Season Two - TOS

Star Trek: The Doomsday Machine – Planet Destroying Bombs, Planet Killing Machines

Written by Norman Spinrad and Gene Roddenberry
Directed by Marc Daniels

Quite often, Gene Roddenberry saw Star Trek as a way of discussing current events and social issues without having the network censors pick the show apart. The Doomsday Machine is an episode that seemed to start out with that same idea, but veered off track at some point when the story strayed away from the question of building weapons that could destroy a whole society in just a few moments.

The Enterprise receives a distress call but is having difficulty pinpointing exactly where it is coming from. As Captain Kirk (William Shatner) orders the ship to head in the general direction of the distress call, they find an entire solar system was destroyed where seven planets once were, but the star remains intact.

As they probe onward, the crew finds that every system in that sector is in the same condition. They go in search of the ship Constellation, commanded by Matt Decker (portrayed by William Windom) as that is their only clue as to who might have sent the distress call. They soon happen upon the ship drifting in space.

Commodore Decker is still alive and he tells about a planet-killing machine and being unable to stop it from destroying the planets. Kirk sends him back to the Enterprise for medical attention. When the planet-killing machine appears again, Kirk is determined to stop it from advancing into the next solar system.

Kirk and Chief Engineer Scotty (James Doohan) beam over to the Constellation with a small party to repair what they can. While they are there, the machine makes an appearance. Commodore Decker uses regulations to take command of the Enterprise. First Officer and Vulcan, Mr. Spock (Leonard Nimoy) knows regulations and knows he must surrender control of the ship, even though Decker’s actions seem sure to doom them. Meanwhile, on the Constellation, Kirk and Scotty work to restore the ship to the point that they can be of help.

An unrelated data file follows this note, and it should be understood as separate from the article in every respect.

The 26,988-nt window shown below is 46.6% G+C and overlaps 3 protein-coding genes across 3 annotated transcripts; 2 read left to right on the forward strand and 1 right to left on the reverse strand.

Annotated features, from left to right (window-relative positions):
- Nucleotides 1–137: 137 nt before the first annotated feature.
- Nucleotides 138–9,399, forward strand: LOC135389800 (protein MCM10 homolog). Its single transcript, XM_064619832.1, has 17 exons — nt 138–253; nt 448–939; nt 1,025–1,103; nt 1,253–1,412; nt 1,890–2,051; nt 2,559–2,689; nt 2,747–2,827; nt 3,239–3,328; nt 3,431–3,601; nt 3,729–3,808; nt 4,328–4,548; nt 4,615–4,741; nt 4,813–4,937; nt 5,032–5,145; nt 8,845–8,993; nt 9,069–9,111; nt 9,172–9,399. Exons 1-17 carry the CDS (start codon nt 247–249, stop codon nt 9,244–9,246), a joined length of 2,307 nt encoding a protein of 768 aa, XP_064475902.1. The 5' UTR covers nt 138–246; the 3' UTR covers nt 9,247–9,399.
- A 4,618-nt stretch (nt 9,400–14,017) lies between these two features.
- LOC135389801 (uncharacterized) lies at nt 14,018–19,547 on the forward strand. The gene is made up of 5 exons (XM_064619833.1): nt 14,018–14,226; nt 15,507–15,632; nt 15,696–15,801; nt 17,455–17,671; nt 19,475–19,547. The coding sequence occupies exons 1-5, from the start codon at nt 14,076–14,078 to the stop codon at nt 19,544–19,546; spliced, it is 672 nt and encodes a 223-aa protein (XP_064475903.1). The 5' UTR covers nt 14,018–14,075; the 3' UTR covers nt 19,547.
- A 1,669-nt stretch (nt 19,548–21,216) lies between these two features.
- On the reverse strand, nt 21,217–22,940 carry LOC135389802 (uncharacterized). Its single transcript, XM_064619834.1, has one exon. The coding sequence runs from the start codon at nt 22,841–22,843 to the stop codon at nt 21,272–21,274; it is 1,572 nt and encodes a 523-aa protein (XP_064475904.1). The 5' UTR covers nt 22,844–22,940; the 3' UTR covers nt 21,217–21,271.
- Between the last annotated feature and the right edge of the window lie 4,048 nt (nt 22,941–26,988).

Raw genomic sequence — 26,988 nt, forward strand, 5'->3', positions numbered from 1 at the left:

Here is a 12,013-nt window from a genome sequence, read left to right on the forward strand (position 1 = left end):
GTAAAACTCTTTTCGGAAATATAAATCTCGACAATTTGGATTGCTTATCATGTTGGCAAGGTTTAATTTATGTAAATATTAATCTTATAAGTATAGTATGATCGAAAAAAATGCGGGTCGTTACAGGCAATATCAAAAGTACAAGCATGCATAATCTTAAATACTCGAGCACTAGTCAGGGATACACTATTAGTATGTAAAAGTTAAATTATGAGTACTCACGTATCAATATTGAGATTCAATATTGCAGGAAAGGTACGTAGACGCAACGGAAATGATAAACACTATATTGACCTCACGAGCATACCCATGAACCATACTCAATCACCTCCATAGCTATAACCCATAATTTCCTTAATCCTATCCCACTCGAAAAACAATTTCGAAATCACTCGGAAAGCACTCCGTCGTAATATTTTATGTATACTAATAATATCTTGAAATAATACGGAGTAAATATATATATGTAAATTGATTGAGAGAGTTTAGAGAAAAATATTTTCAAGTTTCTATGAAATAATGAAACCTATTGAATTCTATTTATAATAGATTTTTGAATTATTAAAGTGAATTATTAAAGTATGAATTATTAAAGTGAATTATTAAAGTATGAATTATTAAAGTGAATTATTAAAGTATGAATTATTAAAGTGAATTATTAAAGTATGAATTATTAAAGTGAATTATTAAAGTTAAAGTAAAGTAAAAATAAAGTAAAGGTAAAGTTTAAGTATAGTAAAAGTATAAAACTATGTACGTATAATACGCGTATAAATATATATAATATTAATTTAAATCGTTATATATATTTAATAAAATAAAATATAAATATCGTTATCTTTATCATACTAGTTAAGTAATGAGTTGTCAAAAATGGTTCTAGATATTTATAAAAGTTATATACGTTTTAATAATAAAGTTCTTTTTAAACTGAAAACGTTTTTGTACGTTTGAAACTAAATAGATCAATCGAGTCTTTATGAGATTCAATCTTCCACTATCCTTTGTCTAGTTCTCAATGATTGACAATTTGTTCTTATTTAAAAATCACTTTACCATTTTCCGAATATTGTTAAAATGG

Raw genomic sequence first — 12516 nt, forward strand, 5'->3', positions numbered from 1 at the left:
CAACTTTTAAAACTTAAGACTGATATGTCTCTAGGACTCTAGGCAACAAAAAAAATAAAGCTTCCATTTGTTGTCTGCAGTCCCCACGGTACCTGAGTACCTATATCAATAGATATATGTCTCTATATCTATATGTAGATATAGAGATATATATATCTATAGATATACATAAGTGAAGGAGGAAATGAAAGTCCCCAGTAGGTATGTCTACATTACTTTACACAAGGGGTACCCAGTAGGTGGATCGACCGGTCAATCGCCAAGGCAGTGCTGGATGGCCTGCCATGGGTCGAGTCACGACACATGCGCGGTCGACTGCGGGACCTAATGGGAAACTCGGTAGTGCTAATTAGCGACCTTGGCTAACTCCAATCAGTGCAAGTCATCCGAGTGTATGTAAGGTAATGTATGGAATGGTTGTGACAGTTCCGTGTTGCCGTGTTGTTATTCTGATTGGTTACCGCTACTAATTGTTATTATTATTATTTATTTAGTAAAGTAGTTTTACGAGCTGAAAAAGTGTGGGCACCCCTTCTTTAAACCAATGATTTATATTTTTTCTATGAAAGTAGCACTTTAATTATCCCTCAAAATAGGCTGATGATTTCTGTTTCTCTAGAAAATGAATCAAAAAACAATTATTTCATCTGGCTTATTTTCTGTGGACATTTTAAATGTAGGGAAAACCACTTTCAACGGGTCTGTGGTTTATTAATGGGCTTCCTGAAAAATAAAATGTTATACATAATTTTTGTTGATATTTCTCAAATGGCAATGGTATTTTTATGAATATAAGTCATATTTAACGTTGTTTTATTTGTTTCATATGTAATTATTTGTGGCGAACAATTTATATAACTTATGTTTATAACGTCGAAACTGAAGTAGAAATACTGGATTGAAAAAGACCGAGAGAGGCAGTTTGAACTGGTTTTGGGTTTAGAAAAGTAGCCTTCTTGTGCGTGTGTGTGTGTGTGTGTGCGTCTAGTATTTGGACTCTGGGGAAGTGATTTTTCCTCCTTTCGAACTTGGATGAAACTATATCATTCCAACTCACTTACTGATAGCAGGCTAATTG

After Kirk orders Spock to relieve Decker of command, Decker overpowers the security guards taking him to sick-bay for a mental evaluation. He commandeers a shuttlecraft and launches toward the machine.

The Doomsday Machine works very well in many ways. The two suspenseful stories compliment each other very well. Not only must Captain Kirk deal with the threat that is out in space, he must also deal with Commodore Decker’s actions. The two stories work quite well and are totally in synch, which makes this episode so good. Rather than one part being the primary story and the other being a secondary story, both of them are part of the same general storyline.

William Windom gives a very good performance as Decker, especially as he takes the shuttlecraft right into the machine. He doesn’t seem to be as brave and the image he’s been giving off, but emits a tremendous amount of fear. This would go along with the idea that he’s motivated to commandeer the Enterprise and attempt to destroy the machine as a way of assuaging the guilt he feels over the loss of his crew.